two weeks after she was born, and King took her to Carousel
Pediatrics. The baby was seen by a nurse, who told King that her
child had normal nasal problems, King said.
When Serena began coughing and vomiting, King took her back and was
told her daughter had gastroesophageal reflux, a digestive problem,
King said. When the baby's condition worsened April 27, King and
her husband, Rickey King, rushed her to the hospital. A day later,
she was diagnosed with pertussis, and on Wednesday, she was dead.
"I think Carousel Pediatrics had a big part in this," Lacee King
Glenn Wood, the senior physician at Carousel, said pertussis is
hard to diagnose early on. Dozens of children come in every day
with coughs and runny noses, and it would not be feasible to test
every child for pertussis, he said. After reviewing Serena's chart
and records of her visits on April 16 and April 22, he said that
while his nursing staff treated the child, "There's not anything I
would have done differently based on what I'm seeing."
"It's a terrible, unfortunate case, but it illustrates how
important it is to get vaccinated," he said. "There are a lot of
kids behind on their vaccinations, and a lot can't get in to see
their doctor, especially kids on Medicaid and on CHIP," the
Children's Health Insurance Program.
For a long time, pertussis was seen as virtually eradicated. But in
recent years, it has made a comeback. Death rates in Texas have
risen from zero or one a year to five in 2001 and four in 2002,
said David Bastis, program manager in the immunization division at
the Texas Department of Health. So far this year, two deaths have
been reported in Texas. A check of records to 1990 showed no other
pertussis deaths in Travis County.
Why the increase in deaths statewide? "There's more pertussis out
there because of low immunization coverage and waning immunity in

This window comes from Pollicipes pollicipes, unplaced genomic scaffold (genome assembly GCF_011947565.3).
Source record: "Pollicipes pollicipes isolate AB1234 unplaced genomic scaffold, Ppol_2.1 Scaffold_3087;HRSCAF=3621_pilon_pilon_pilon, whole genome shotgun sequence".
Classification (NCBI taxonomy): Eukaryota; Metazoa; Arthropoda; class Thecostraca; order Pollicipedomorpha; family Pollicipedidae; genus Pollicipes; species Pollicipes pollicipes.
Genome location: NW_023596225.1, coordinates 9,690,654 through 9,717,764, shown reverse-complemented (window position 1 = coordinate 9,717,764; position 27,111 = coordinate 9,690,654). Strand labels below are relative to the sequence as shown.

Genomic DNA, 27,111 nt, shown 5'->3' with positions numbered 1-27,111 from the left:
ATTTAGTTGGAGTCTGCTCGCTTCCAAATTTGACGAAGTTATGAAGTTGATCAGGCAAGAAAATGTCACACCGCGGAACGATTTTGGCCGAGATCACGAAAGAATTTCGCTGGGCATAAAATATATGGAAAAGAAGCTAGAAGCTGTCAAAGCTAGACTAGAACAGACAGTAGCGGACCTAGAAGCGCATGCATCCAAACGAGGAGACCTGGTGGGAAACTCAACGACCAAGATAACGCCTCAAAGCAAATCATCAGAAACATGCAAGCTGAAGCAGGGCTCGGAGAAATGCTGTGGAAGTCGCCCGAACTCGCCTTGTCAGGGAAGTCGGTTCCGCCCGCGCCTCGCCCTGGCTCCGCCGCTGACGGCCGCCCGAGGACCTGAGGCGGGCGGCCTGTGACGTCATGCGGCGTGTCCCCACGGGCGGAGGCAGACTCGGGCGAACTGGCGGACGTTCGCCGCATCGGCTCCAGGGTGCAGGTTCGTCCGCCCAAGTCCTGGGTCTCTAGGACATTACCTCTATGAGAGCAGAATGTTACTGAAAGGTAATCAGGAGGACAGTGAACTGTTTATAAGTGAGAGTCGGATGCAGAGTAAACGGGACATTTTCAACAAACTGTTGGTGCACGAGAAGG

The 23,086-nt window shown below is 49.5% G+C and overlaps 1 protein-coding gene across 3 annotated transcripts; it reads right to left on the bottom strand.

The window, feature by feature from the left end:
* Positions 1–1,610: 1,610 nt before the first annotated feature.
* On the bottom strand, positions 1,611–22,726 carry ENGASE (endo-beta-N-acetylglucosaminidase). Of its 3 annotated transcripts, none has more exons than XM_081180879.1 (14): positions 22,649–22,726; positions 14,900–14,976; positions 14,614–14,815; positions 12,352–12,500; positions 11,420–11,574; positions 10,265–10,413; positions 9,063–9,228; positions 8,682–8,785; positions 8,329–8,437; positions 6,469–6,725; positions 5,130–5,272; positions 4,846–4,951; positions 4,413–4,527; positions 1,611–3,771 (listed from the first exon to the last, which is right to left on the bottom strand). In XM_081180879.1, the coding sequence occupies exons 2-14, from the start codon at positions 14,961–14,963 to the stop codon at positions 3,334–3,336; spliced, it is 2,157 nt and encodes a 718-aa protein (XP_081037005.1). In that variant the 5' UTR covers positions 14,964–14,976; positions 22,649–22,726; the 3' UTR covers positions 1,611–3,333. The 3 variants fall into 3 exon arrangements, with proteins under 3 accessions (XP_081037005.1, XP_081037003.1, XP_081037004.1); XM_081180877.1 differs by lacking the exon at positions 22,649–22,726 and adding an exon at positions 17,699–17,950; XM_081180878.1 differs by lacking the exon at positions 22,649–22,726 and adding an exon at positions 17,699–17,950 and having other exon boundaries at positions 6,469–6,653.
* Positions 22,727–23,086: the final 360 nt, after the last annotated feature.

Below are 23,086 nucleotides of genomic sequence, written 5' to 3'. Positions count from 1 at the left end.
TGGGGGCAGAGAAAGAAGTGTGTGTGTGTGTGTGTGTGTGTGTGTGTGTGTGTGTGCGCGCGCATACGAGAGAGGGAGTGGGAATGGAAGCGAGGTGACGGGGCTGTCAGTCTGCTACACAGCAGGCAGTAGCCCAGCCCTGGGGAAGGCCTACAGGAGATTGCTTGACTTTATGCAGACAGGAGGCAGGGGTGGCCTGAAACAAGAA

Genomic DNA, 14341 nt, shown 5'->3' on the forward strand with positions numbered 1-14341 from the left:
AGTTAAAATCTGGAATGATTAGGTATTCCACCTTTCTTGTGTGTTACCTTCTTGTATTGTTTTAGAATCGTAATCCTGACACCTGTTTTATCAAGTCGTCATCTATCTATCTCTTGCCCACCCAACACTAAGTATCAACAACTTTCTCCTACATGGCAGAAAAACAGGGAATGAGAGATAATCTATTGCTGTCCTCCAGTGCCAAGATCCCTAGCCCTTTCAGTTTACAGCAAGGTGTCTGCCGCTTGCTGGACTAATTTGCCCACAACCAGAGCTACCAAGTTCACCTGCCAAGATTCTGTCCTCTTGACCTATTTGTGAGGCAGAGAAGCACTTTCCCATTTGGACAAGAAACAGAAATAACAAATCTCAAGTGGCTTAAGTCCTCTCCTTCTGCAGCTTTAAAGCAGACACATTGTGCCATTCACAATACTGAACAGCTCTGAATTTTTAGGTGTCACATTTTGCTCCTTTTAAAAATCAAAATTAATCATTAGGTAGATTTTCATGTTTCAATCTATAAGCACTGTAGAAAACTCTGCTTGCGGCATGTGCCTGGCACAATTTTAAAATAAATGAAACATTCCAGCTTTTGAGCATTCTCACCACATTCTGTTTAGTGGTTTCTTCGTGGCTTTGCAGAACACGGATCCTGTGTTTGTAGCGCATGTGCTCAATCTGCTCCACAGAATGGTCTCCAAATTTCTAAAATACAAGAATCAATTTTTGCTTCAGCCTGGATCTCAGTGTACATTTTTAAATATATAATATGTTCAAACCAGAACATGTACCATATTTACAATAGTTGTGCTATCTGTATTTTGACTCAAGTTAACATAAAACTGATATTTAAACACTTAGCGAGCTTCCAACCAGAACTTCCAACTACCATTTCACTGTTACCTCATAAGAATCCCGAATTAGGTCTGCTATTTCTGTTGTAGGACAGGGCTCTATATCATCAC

adolescents and adults," Bastis said. "That increases the chance
that babies and infants will get pertussis." Last year, 111
pertussis cases were reported in Travis County, up from 54 in 2001
and one in 2000. There were 235 pertussis cases in Burnet County in
2002, more than any in Texas.
Troy Rickabaugh, Lacee King's father, called the newspaper about
his granddaughter's death in the hope of educating others about the
potentially deadly consequences of pertussis. "If we can save one
life," he said, "that would be wonderful."
May 27, 2003
Don't Let a Child Die over Lack of Immunizations
My beautiful granddaughter is dead.
Serena's death was totally preventable, but someone made a bad
decision not to get immunized for whooping cough.
Her mother, my daughter, went to all her prenatal doctor
appointments, watched her diet, took care of herself so she could
take care of her baby.
Serena was too young to even begin getting vaccinations, but you
can be assured she would have received all her shots on time. All
the love and caring our family gave Serena ultimately made no
difference because someone else chose not to be immunized.
Pertussis, or whooping cough, is a totally preventable disease. But
only if everyone lives by the Golden Rule and does the right thing.
No one has the right to make a decision for himself that can hurt
others. And that's what happens when all children are not
immunized. Their parents make the wrong decision, and someone
else's child gets hurt!
Serena lived 27 days in the loving arms of her family. She died
because someone in the community did not get immunized.
You can do something to make sure other families don't suffer the
pain we are suffering. You can get immunized. And you can ask your
state senator to support two bills pending in the Texas Senate:
HB 1920 and HB 1921. One bill calls for the Texas Department of
Health to keep a database that doctors can use to see if a child
needs to be immunized. The other provides vaccines for children who
don't have the insurance coverage to pay for the immunizations.
Please, don't let another Serena die needlessly.